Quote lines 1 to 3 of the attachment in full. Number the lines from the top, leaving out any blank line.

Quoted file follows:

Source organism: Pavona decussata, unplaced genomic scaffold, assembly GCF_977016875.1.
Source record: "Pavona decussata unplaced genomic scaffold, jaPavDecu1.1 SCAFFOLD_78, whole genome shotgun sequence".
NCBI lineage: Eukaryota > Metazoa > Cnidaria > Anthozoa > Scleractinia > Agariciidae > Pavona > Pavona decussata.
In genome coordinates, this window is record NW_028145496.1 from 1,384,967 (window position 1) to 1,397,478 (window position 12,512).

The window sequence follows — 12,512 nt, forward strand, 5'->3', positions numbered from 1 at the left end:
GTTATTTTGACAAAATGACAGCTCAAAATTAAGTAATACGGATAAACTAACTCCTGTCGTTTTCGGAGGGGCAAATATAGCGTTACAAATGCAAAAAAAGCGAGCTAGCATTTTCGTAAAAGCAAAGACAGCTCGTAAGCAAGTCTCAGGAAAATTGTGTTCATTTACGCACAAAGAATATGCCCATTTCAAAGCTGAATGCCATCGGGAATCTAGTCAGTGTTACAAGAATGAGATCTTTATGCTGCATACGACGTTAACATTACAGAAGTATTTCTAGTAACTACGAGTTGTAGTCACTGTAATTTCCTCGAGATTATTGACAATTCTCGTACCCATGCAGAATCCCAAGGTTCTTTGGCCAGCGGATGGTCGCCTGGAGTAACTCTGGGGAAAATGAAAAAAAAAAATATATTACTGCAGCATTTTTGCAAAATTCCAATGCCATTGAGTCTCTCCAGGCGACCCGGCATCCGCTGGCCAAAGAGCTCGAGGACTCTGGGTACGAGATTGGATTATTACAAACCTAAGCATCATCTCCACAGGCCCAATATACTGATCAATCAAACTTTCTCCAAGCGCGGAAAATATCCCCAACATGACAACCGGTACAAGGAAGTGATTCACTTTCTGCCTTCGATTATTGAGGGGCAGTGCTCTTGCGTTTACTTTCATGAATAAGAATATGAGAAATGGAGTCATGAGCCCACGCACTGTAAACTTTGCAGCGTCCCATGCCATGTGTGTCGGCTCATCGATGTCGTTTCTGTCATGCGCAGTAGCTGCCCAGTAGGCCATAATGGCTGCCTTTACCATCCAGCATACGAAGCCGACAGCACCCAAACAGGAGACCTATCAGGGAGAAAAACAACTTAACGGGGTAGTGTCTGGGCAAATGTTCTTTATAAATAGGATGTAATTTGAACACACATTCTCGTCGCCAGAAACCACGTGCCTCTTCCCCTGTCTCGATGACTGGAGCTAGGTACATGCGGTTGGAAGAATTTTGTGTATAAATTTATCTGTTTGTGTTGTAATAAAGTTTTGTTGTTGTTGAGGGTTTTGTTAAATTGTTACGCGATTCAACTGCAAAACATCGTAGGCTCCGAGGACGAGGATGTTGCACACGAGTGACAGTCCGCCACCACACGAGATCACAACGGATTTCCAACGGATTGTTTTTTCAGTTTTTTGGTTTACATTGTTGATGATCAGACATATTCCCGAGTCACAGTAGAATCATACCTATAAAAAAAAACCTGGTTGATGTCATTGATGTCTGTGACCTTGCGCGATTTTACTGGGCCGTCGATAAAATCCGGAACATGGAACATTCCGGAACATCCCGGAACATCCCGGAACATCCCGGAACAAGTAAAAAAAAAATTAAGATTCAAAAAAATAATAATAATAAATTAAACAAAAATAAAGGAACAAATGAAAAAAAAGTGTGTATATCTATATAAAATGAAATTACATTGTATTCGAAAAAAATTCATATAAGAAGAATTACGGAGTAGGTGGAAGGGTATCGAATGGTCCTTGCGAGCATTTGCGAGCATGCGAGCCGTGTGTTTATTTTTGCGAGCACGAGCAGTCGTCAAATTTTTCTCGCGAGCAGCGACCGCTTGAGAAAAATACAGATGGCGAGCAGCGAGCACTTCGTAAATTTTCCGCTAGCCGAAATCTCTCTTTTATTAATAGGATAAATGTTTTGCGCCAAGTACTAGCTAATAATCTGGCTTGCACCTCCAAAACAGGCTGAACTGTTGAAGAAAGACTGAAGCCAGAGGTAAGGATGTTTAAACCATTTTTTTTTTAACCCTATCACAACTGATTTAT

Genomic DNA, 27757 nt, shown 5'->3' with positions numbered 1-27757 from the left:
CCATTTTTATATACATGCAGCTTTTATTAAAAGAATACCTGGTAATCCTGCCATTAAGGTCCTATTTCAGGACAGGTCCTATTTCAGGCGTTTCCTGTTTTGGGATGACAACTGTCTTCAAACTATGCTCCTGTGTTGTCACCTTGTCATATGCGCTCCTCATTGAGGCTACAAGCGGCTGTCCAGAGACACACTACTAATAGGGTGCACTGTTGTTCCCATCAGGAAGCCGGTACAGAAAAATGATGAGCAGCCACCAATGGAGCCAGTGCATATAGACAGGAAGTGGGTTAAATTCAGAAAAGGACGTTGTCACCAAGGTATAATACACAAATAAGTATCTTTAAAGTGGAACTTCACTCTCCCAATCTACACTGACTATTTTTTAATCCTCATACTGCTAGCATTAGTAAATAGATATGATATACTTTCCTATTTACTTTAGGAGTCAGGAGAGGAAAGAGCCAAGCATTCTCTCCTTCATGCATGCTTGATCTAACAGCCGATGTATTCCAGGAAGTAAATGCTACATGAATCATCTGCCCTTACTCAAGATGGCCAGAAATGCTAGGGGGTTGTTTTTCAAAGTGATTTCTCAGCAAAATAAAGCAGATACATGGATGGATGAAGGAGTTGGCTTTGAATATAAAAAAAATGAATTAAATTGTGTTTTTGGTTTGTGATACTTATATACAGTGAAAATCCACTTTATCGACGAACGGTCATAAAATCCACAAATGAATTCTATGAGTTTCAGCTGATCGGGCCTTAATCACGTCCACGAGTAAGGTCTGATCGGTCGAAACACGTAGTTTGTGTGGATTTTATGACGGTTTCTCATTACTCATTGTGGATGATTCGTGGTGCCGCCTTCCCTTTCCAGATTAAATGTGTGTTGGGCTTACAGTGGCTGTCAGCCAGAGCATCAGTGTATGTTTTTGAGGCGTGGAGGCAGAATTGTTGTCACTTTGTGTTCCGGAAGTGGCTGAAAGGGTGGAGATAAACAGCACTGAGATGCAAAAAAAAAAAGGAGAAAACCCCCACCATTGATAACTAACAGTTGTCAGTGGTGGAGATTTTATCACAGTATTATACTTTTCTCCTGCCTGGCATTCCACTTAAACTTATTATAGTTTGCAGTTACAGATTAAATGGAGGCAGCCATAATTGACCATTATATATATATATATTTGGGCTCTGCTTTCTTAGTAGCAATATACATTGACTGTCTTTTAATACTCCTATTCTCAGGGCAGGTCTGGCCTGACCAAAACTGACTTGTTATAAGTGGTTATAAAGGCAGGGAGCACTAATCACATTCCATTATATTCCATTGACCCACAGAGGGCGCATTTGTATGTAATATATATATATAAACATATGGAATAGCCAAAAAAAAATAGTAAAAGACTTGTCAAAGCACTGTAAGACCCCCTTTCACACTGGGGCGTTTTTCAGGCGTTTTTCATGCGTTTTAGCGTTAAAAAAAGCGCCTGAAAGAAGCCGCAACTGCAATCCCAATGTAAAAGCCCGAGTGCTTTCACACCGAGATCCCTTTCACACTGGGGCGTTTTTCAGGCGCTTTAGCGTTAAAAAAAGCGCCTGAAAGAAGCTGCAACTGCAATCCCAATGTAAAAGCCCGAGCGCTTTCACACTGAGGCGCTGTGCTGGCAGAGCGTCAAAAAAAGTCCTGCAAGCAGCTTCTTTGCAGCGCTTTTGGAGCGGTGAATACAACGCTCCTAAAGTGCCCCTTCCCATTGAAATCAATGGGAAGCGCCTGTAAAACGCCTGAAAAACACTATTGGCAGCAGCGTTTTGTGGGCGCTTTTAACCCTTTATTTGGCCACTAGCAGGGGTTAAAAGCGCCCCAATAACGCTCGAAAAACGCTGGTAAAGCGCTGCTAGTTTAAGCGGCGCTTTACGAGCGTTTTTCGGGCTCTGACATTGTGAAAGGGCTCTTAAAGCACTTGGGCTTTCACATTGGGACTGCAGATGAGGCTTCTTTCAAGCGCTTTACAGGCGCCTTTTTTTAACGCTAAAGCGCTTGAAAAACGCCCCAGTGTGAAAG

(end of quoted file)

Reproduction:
Source organism: Pavona decussata, unplaced genomic scaffold, assembly GCF_977016875.1.
Source record: "Pavona decussata unplaced genomic scaffold, jaPavDecu1.1 SCAFFOLD_78, whole genome shotgun sequence".
NCBI lineage: Eukaryota > Metazoa > Cnidaria > Anthozoa > Scleractinia > Agariciidae > Pavona > Pavona decussata.